Lindros on Concussions: Things Need to Be 'Tweaked'

Former Flyers captain says the severity of blows to the head could differ from player to player

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    NEWSLETTERS

    Former Flyer Eric Lindros has been invited to the Winter Classic Alumni Game. NBC10's John Clark sat down with him and talked to the legend about his career and his numerous head injuries. (Published Tuesday, Dec 13, 2011)

    With the Winter Classic around the corner, NBC Philadelphia’s John Clark sat down with Flyers legend Eric Lindros about his upcoming return to the ice with the Orange and Black.

    Lindros, now 38, spoke recently near his Toronto home about his eight-plus seasons in Philly, Flyers fans and the blows to the head that cut Lindros’ brilliant career short.

    With current NHL point leader Claude Giroux joining captain Chris Pronger and budding star Brayden Schenn as being out of action for the Orange and Black due to concussions, the fomer MVP’s words about how repeated head blows can affect players seem even more pertinent.

    “Certainly I’ve had a bunch of them but I wouldn’t base things on numbers, I’d base them on severity.”

    Lindros took some vicious shots to the head while playing with the Flyers including a brutal hit from the Devils Scott Stevens in Game 7 of the 2000 Eastern Conference Finals that in effect ended Lindros' run in Philly. He had returned just one game earlier after a blow to the head during an earlier game knocked him out of action for more than two months.

    “That’s the crazy thing about the mind, the brain, is that what happens to one person isn’t necessarily… that you’re going to get the same reaction by another one down the road. Everyone is different; everyone is affected differently by these problems.”

    Lindros says he’s lucky that he doesn’t feel the daily effects of post-concussion symptoms like former Flyers captain Keith Primeau and others.

    “I feel blessed in many ways with the approaches I took… my parents researched and talked with as many of the professionals as they could.

    “I’m happy that I feel healthy, I feel strong and I’ve been through a number of these. And in terms of severity it could have been a lot worse.”

    Lindros doesn’t even know the definite number of concussions he suffered in his career.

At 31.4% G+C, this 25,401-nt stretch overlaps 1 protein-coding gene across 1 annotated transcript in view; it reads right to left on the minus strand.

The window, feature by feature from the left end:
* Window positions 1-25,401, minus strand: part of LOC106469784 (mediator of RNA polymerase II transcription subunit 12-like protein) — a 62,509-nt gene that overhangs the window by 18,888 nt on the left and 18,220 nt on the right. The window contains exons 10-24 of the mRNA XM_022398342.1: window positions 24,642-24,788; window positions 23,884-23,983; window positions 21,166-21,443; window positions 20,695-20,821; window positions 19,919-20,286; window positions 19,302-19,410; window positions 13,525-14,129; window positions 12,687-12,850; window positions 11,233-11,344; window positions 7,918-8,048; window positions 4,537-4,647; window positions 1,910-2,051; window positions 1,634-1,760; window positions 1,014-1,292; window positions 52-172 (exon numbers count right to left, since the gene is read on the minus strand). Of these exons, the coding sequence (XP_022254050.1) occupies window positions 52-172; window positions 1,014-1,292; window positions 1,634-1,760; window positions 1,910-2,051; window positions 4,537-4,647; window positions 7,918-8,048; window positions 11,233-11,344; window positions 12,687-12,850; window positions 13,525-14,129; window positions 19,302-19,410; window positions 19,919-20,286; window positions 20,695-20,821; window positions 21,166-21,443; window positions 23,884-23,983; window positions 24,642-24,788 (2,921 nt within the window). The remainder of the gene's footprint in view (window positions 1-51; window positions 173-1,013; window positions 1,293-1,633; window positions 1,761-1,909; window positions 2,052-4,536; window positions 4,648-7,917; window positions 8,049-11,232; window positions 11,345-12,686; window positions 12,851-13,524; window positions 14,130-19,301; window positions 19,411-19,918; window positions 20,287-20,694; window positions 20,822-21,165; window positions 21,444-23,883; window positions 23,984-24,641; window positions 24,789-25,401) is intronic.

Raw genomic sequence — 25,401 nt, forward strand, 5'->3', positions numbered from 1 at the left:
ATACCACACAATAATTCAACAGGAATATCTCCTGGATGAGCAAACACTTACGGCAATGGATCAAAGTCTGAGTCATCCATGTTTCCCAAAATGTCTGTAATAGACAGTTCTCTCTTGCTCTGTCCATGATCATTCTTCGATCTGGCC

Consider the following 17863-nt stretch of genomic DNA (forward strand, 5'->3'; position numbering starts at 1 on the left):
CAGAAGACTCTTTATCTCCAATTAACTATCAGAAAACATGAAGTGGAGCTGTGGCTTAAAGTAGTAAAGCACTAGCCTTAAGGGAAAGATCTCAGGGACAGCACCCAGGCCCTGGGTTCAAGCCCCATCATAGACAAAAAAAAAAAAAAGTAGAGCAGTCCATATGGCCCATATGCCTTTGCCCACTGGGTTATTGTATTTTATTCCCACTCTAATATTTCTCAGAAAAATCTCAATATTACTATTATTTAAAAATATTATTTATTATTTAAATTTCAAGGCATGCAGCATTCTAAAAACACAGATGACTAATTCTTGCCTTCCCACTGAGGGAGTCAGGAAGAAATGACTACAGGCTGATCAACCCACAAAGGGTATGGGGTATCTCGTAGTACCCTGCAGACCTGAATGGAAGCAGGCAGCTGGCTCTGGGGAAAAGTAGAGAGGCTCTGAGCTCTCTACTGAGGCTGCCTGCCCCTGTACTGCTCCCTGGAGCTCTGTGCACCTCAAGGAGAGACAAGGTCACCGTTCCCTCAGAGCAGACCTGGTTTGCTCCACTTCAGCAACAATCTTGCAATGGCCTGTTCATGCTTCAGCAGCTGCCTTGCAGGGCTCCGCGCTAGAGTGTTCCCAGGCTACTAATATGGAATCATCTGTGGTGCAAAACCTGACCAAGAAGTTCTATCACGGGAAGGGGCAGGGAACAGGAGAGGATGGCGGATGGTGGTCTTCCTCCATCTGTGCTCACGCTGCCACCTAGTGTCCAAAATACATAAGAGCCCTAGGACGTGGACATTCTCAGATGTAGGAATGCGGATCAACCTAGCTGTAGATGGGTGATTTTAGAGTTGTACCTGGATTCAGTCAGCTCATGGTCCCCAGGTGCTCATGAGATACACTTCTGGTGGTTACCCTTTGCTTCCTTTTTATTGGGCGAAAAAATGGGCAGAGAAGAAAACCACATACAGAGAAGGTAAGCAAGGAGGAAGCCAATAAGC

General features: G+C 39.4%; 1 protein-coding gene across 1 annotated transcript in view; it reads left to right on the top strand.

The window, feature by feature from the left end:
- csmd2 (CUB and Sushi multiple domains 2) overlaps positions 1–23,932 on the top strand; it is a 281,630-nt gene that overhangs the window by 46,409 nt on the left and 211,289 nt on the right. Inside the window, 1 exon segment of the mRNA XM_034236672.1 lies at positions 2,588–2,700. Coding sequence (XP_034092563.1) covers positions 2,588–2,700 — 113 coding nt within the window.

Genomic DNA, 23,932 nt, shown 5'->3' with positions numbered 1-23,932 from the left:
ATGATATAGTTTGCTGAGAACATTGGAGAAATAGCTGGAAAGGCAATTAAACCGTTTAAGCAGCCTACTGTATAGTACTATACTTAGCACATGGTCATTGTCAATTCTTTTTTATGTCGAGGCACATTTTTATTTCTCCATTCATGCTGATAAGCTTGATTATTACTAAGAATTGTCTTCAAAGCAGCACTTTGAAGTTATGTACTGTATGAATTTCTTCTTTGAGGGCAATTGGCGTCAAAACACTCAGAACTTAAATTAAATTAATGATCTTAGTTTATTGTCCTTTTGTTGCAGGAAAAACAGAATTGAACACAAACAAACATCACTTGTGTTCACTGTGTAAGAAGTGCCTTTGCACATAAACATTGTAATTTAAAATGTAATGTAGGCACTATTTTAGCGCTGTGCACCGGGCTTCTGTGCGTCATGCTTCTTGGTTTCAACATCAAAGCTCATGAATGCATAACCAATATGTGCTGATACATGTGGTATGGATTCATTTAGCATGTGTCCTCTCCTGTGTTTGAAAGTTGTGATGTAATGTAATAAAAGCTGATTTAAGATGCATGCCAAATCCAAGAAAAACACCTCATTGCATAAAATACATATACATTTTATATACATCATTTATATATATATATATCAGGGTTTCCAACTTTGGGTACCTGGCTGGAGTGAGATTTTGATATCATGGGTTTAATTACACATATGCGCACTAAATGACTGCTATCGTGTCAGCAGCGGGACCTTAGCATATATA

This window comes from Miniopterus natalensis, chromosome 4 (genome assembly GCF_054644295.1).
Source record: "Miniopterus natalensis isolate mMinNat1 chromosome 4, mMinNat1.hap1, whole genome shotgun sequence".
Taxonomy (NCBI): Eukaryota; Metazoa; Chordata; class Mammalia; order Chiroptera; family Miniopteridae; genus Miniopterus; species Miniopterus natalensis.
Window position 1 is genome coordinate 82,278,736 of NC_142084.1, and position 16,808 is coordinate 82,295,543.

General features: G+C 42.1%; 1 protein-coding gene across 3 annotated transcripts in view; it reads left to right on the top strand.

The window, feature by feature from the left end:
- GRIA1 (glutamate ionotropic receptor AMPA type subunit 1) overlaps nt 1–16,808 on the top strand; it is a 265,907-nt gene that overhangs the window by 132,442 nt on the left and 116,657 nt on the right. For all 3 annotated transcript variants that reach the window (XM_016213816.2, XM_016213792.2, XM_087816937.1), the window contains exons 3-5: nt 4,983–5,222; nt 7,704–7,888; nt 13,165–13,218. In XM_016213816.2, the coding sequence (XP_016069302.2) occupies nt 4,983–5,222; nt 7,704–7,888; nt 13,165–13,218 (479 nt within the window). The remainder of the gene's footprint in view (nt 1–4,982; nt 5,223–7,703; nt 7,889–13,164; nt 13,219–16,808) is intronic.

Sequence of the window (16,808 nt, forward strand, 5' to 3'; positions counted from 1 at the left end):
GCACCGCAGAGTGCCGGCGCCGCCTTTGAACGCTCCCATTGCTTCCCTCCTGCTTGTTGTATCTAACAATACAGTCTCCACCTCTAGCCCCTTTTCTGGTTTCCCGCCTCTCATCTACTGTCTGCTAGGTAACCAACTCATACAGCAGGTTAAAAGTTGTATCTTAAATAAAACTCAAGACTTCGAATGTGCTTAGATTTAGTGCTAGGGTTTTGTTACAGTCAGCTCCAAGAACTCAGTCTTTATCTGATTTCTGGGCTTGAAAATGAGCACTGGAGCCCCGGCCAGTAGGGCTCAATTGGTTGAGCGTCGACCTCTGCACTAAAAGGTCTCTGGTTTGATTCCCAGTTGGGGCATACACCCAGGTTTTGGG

“I don’t think you put a number on things with that. I think it’s severity -- It think everyone reacts differently.”

    There’s no benefit to looking back at his hockey playing days and wishing for better health, Lindros said.

    “I don’t think it does anyone any good to look back. I would look forward and talk what we can do… with preventative measures to lower the numbers possibly -- get rid of the risk.”

    Lindros believes that hockey folks and doctors knew a lot about concussions back in his day -- possibly more than they let known -- but that they know even more today.

    Lindros says that “it’s unfortunate” that it took some big names like Penguins star Sidney Crosby -- who is out again after missing 10 months following back-to-back blows to the head -- suffering head blows for concussions to become such a hot topic issue in the NHL.

    “Listen, they’re gonna happen. This is a quick game, there’s contact. Now that they’ve opened up the ice and gotten rid of the red line I think that this game is way faster than it ever once was.

    “...Can you prevent them? You can alter and change a few things in my opinion but they are going to occur. So what are we going to do after?”

    Lindros says that a key to prevention starts at the youth level and goes up the ladder from there.

    “I just believe that there could be a few things that could be tweaked to lessen the likelihood of the inevitable.”

    Despite the progress more could be done, Lindros said.

    “I think there has been progress in looking at them and saying this is what’s needed, these are kinda of some ideas, some guidelines -- not necessarily correct for everybody -- but these are some basic principles that we can look at.

    “It’s not like you can go… and trade, stall your brain and pick up a fresh one.”

    Despite having to retire after the 2006-2007 season at just 33 years old, Lindros isn’t bitter about his body failing to carry him to a long career.

    “Hockey’s been good to me, I’ve enjoyed hockey... it’s an awesome game,” he said.

    Lindros will be joining former line-mate John LeClair on the ice in the Winter Classic Alumni game. The duo will also be in town later this week for a series of events to raise money for CHOP.

    And keep watching in the coming weeks for more from Lindros as he looks back on his hockey career in Philly.


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